Honor Thy Father

How do you celebrate traditional milestones such as Father’s Day in the midst of a high-conflict divorce process when your children are angry or separated from you? Although I can recall a long list of days that have been challenging in my life, one of the most difficult things I had to do was support my children in honoring their father while I was in the midst of my divorce.


During the early stages of my divorce, I remember taking my children to the mall to select their cards and I had to keep repeating the mantra “It’s not about me, it’s about the kids.”


Fast forward nine years later and I now have to counsel many clients on how to put aside their anger and support their children in loving their other parent in the face of anger, hurt, and sadness.


The irony was not lost on me that this is exactly what my mother did when she would “force” me to buy a Father’s Day card or a Christmas Day card even when I was angry at them both. When I would protest, she would tell me “No matter what is going on between me and your Dad – He is still your father.” I truly did not appreciate how precious a gift my mother gave to me until I was standing in the store with my children and repeating the same line to them. I had to smile at that memory.


What a lot of parents do not realize is that the guilt and avoidance that young children experience during the divorce process can have far-reaching and far-lasting consequences in their relationships with both parents, in their future romantic relationships, and how they will co-parent in the event of a divorce. It is painful for children to choose between parents but in order to avoid conflict, even if you want to celebrate your father, it is sometimes just far easier to pretend that you only want to be with your mother. The loyalty conflict is real, so it is important to understand that when you support your child in honoring their other parent, you are actually reducing their stress during this painful process.


One of the most powerful behaviors we can model for our children as they navigate the divorce journey is the ability to love, even in the face of anger or hurt. Doing the anger dance on a traditional day of paternal celebration does not help your children learn to say ‘I love you Dad – no matter what.” It only teaches them to say, “When I am angry with you Dad I cannot love and honor you and I will do everything to hurt you.”


For those Dads who are dealing with parental alienation or avoidance from their children, here are just a few tips to make it through this Father’s Day and other holidays:

  • Minimize the Material – Remove the power of the card, gift, a meal or parenting time to define how your child or young adult expresses their love to you. For younger children who may not have any of their own resources but want to give you something, make sure that they know a poem, a picture, or just a walk in the park together at any time is something you will cherish more than a brunch or a gift from the mall on Father's Day.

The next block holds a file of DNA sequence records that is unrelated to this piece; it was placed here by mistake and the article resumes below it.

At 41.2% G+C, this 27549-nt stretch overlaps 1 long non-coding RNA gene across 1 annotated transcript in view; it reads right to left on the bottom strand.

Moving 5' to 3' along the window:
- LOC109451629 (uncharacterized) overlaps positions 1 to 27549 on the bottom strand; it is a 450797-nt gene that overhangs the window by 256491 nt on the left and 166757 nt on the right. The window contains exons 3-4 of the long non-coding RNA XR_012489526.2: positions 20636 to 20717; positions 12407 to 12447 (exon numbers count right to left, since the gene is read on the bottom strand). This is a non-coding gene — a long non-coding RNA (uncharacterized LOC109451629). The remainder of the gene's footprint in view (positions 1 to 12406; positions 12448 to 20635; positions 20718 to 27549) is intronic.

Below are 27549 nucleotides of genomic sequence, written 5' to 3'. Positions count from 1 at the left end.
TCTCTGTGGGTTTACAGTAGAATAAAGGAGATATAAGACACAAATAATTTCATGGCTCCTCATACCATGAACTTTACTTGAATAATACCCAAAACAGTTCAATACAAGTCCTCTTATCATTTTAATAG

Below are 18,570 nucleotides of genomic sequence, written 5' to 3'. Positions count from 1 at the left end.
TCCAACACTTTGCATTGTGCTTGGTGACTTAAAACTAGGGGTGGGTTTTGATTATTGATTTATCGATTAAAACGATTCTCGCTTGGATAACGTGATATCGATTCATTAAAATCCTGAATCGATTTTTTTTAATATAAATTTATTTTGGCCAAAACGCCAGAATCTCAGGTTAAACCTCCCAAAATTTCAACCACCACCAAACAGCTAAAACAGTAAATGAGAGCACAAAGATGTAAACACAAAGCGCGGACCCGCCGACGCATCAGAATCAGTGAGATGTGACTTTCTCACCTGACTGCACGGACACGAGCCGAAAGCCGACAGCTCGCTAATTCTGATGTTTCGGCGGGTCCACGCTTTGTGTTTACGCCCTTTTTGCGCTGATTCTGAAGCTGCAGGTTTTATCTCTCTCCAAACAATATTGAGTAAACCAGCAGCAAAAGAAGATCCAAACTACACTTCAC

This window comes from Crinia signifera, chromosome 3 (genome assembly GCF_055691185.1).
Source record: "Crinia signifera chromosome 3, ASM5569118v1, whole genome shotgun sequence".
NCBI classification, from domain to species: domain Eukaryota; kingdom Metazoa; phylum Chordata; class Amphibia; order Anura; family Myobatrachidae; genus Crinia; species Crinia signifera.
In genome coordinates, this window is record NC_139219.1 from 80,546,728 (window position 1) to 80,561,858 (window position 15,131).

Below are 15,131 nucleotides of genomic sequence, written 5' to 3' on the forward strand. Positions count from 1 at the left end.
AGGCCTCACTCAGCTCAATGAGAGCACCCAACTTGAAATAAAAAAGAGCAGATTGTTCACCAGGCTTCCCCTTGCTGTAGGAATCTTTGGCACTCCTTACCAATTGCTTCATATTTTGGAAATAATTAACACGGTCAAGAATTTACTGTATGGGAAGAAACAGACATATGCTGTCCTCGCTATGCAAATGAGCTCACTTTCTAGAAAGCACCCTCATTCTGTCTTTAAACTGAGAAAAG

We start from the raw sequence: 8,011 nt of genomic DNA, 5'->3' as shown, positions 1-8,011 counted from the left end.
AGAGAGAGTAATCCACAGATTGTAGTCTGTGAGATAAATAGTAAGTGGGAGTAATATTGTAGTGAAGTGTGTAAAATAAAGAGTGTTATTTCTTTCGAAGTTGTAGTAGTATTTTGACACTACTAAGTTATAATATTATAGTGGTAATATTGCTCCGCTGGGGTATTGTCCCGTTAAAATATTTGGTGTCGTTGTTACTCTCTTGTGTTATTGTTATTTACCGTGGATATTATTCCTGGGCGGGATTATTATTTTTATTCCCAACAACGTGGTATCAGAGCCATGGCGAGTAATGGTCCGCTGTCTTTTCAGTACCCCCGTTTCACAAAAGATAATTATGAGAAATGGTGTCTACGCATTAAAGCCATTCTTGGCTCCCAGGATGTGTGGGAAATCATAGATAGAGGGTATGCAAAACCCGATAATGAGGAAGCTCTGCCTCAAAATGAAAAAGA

• Create New Rituals – One day does not define you as a parent or a father and if you are experiencing a high-conflict divorce, you will need to manage your expectations. It is important to make the most of all opportunities to access your children. If there is a new tradition you can create, or a way you can find peace in a special experience that brought you joy recently, focus on that. If you are finding it too difficult to manage the hurt, anger, and rejection, you may want to consider seeing a therapist for emotional support as you navigate your divorce.


  • Don’t Compete - Connect – In this day of social media, you can feel disappointed if you have children who are not posting tributes to you on Facebook, Instagram, or Snapchat to acknowledge how amazing and grateful they are to have you as their Dad. Relationships are daily work and when parenting time is cut in half you will have to work even harder during the time you do have. Reach out to them often and let them know what they mean to you. Remember, it is not about who makes the call or publishes a post – it is always about the connection. Don’t give up and walk away in frustration. Someone has to be the adult and if your spouse or ex is not supportive you can show your children that they have at least one healthy loving parent.


  • Surround Yourself With Love – Rejection always offers the opportunity to love oneself even more. Do something physical, cultural, spiritual that replenishes your well and nurtures your spirit. Volunteer, play a round of golf, get a massage, or spend time with friends and family. You are more than a provider, an employee, and a Dad. You are a human being who needs love as well. Sometimes actions speak louder than words. When your children see you taking care of yourself you are modeling the greatest gift of all, self-love.


Happy Father’s Day!


If you are contemplating divorce, struggling with a high-conflict divorce procedure, or need help during life transitions let Tamara Harris, CEO of Tamara Harris LLC, be your partner as you navigate through each stage of your journey. As an impartial, experienced professional, Tamara will work directly with you to give you the best tools and strategies to manage the specific challenges and uncertainties. Serving as your advocate, she will help you see clearly during this time where emotions can often impede and derail your divorce procedure. 

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